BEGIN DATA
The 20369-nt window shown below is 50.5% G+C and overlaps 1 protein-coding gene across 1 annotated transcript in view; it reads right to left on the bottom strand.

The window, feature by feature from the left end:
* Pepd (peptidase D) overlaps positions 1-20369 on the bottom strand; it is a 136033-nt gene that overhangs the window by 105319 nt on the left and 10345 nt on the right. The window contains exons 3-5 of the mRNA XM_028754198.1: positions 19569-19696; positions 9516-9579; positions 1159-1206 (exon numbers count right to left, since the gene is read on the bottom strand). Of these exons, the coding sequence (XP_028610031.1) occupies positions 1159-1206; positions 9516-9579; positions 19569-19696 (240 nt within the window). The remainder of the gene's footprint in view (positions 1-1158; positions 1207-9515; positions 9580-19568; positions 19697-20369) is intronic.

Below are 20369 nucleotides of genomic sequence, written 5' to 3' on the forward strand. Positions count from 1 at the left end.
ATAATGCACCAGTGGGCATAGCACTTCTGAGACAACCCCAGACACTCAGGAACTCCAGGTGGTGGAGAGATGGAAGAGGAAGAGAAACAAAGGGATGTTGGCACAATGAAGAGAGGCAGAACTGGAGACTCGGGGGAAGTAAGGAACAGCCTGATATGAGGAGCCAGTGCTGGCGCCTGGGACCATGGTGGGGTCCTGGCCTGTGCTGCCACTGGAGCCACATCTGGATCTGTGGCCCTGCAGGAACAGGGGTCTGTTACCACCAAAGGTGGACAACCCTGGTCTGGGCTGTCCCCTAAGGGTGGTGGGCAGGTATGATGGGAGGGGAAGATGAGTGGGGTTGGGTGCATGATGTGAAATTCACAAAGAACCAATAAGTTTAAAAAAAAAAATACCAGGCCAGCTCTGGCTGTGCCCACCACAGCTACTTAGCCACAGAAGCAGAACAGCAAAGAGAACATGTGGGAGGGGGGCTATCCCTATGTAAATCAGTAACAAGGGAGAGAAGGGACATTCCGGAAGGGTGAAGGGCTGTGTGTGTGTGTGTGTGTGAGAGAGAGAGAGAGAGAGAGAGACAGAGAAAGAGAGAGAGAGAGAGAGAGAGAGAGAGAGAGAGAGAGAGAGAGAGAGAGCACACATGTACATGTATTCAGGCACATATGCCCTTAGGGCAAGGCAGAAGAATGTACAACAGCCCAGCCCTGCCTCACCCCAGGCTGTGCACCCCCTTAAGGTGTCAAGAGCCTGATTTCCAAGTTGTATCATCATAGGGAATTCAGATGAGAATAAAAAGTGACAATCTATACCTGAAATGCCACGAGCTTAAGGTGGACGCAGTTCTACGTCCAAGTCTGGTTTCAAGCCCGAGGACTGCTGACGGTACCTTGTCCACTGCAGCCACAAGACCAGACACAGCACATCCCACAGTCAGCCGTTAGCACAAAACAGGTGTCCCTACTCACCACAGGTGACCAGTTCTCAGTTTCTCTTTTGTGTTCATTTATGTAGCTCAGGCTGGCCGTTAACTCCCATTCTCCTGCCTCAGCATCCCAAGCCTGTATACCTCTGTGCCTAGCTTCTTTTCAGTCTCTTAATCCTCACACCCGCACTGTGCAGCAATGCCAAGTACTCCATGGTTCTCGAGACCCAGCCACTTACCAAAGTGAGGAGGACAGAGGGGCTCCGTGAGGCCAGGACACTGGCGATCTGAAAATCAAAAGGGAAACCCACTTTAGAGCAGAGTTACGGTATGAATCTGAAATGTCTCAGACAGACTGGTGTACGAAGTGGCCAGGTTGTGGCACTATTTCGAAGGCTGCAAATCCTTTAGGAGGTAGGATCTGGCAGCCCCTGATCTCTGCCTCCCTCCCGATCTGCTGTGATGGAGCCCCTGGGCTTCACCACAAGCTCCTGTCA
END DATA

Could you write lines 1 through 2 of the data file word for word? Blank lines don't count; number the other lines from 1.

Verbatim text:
The 20369-nt window shown below is 50.5% G+C and overlaps 1 protein-coding gene across 1 annotated transcript in view; it reads right to left on the bottom strand.

The window, feature by feature from the left end: